Opinion: Why one Victoria councillor says the self-appointed pay raise is ‘outrageous’

Opinion: Why one Victoria councillor says the self-appointed pay raise is 'outrageous'
Photo credit: Nicholas Pescod
Victoria city hall is pictured.

Last week, by a vote of 5 to 3, Victoria City Council passed a motion to increase the base remuneration of City Councillors by 25 per cent. I want to say at the outset that I am opposed to this salary increase and I was one of three City Council members to vote against it.

The issue of City Councillor compensation is a complicated one and requires a more detailed analysis than I am able to give here.

Questions that should be addressed before determining compensation levels include: what is the workload of Councillors and does compensation reflect the hours worked? Are compensation levels sufficient to attract strong candidates? Should Councillors be allowed to have other sources of income? Do compensation levels of Victoria Councillors compare to their counterparts in similar-sized cities in B.C.?

Here, I will not delve into these questions. Rather, I will explain why this self-dealing salary increase would be wrong on many levels. To do this, I will first describe what a 25 per cent increase would mean for Councillor take-home pay and explain how this motion came about.

How are Victoria City Councillors compensated?

The new remuneration levels for City Councillors would range from $65,525 to $99,227. Remuneration varies among Councillors because of different committee and board appointments. For example, CRD Board membership brings an additional $30,262 to $33,702 to three Councillors and the Mayor.

The Mayor’s tax-payer funded remuneration of over $170,000 includes payments from: the City ($131,050), the CRD ($33,702), and BC Transit (estimated to be $8,000 to $10,000).

In my estimation, after being on Council for 16 months, the standard Council workload would be about 25 hours per week for 40-45 weeks. For CRD Directors, the time commitment is greater. And for the Mayor, significantly greater.

Members of Council submit annual financial disclosure statements in January to comply with the BC Financial Disclosure Act. Review of these documents indicates that only two Councillors, myself and Councillor Caradonna, are not affiliated with a business or external organization from which we receive remuneration.

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Is the increase in compensation justified?

The rationale for the compensation increase was a consultant’s report commissioned in 2023. The consultant’s report did NOT provide an analysis that would suggest the need for a significant change to the basic remuneration for Council members. The report did NOT consider the effect of additional remuneration for cities having a dual layer of governance. For example, three Councillors receive a 50 per cent income boost over the City’s base remuneration through appointments to the CRD.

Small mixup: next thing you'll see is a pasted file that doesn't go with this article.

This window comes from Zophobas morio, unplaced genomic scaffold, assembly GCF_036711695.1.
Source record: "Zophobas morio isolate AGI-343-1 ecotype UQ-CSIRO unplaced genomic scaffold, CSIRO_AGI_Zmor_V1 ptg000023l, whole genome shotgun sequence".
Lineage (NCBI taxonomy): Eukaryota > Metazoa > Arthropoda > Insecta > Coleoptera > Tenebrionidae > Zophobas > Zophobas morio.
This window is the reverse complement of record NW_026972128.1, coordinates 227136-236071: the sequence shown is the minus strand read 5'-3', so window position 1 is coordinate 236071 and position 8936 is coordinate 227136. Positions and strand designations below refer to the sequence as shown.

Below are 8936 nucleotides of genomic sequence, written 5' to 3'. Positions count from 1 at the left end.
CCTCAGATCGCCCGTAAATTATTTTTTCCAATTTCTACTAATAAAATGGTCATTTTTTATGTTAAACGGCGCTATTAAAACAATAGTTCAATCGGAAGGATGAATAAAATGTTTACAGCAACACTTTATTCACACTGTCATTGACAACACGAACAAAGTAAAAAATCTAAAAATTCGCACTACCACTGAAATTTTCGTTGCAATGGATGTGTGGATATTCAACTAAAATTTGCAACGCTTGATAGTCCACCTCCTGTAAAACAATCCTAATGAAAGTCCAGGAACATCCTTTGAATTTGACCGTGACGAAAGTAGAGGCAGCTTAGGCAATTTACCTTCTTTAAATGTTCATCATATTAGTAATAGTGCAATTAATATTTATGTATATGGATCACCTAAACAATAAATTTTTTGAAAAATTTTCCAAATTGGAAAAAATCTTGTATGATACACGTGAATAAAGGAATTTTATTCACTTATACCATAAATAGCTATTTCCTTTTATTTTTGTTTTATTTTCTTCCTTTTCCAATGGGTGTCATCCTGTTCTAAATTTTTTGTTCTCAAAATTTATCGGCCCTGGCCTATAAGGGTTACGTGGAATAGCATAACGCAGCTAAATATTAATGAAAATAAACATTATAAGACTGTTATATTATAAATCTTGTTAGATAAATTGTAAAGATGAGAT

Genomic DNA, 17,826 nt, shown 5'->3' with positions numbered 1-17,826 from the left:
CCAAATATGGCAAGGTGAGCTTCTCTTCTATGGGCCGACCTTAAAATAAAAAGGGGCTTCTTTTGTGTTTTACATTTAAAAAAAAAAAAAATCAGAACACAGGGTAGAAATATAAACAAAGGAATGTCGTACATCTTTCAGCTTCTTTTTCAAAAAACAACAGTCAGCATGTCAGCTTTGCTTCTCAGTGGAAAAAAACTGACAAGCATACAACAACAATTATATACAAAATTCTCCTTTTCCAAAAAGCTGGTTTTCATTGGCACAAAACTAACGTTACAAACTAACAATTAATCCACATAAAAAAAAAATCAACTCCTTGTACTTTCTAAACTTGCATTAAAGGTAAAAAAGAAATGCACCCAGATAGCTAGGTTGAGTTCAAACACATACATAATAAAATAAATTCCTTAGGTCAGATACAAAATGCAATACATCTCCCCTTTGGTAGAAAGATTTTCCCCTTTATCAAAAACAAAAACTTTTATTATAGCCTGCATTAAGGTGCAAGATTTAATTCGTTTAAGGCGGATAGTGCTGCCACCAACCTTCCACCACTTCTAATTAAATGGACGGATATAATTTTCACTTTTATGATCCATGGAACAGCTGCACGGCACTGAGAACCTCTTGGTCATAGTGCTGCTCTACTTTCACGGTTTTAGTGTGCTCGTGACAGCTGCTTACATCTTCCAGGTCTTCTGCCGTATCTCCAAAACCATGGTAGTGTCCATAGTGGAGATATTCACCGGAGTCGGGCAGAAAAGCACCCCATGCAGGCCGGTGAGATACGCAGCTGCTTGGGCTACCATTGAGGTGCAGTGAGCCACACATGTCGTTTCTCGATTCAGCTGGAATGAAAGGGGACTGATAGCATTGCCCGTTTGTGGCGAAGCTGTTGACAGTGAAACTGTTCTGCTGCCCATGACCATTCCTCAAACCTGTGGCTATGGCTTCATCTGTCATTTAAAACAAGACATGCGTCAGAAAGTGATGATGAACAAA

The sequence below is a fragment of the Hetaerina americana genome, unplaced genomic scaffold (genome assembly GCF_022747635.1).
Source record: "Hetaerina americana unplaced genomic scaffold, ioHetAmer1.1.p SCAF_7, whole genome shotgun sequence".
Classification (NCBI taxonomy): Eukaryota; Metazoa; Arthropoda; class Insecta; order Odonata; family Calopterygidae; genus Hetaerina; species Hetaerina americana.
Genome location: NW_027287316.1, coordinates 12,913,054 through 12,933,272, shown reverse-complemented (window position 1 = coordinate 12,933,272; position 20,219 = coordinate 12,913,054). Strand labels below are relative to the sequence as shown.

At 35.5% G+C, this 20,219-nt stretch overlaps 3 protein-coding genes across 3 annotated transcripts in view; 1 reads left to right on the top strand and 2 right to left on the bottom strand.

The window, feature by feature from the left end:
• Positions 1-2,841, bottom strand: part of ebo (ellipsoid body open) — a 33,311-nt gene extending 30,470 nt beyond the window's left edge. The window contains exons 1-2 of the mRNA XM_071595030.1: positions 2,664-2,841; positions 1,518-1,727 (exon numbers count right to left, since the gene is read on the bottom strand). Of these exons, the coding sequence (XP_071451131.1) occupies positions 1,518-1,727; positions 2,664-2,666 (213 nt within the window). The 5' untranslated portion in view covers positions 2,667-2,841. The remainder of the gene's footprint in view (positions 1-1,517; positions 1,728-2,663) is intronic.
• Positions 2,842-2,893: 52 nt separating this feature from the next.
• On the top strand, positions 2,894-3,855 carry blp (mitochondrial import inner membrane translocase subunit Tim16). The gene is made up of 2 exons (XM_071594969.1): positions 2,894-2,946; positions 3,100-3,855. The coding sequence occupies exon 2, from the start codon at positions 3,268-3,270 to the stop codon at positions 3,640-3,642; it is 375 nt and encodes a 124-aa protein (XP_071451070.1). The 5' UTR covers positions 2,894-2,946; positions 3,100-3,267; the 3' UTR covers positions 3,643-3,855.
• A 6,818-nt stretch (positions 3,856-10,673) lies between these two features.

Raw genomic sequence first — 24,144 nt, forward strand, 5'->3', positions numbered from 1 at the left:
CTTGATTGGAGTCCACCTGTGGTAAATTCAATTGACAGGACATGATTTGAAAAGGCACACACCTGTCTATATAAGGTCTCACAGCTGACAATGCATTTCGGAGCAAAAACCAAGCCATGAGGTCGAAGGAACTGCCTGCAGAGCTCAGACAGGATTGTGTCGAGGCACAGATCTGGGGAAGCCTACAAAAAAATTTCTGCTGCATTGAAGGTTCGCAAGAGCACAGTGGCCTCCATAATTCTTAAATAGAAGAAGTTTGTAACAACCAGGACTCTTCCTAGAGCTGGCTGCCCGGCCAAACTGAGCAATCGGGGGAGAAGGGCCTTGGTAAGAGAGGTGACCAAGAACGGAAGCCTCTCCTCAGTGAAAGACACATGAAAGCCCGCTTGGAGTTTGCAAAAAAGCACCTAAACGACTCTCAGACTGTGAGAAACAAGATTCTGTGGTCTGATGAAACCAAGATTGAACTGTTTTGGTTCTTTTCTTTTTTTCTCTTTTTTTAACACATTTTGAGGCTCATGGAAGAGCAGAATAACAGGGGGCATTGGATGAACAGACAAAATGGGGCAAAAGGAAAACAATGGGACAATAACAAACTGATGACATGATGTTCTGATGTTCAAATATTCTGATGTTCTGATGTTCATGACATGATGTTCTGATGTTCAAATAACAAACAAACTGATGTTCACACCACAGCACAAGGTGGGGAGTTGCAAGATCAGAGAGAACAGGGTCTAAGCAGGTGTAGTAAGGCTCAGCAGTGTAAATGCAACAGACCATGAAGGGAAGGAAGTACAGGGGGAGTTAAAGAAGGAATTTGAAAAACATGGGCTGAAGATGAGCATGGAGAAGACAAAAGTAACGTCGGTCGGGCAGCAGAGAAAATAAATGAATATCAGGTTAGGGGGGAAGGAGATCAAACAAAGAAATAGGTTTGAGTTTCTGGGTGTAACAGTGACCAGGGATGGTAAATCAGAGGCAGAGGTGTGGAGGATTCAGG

In my opinion, an increase in City Councillor compensation in addition to the CPI annual increase is not warranted. This salary increase would come on the heels of significant reductions to public input at Council meetings, a change that reduces Councillor workloads.

This Council spends an inordinate amount of time on vanity projects that have little to do with safe streets, liveable neighbourhoods or wise use of taxpayer dollars. If Councillors abandoned their personal projects and focussed on the real issues facing Victorians, we could make real progress on the many issues that bedevil our city.

The five Councillors who supported this motion feel that they work long hours and should be paid for it. Too much of City Councillors’ time duplicates the work of City staff. We have competent and hardworking staff at City Hall. They do not need micro-managing by City Councillors.

How was this motion passed?

This motion was brought before City Council without the review and scrutiny normally given to other motions. There have been very few motions in my time as a City Councillor where an issue comes before Council without prior notice and without time for analysis and review. I was unaware that a group of City Councillors was planning to bring this motion forward for a vote. This is wrong.

This motion and the tactics used to hurriedly approve it without respecting the need for other Councillors or the general public to have the opportunity for fulsome consideration do not reflect the values of fiscal prudence, transparency, or good governance.

Like many of the people I represent, I can always use the extra money. But this self-dealing salary increase is so outrageous in the face of the difficulties faced by Victorians, that I cannot accept it. I will be redirecting my salary increase to charitable organizations within the City of Victoria that are committed to improving the quality of life of Victorians.

And I urge the Mayor, Marianne Alto, to stop the wink and nod to the five Councillors behind this motion and join me in speaking out against it.

READ PREVIOUS: Victoria council remains under fire five days after pay raise vote

Marg Gardiner is a Victoria city councillor

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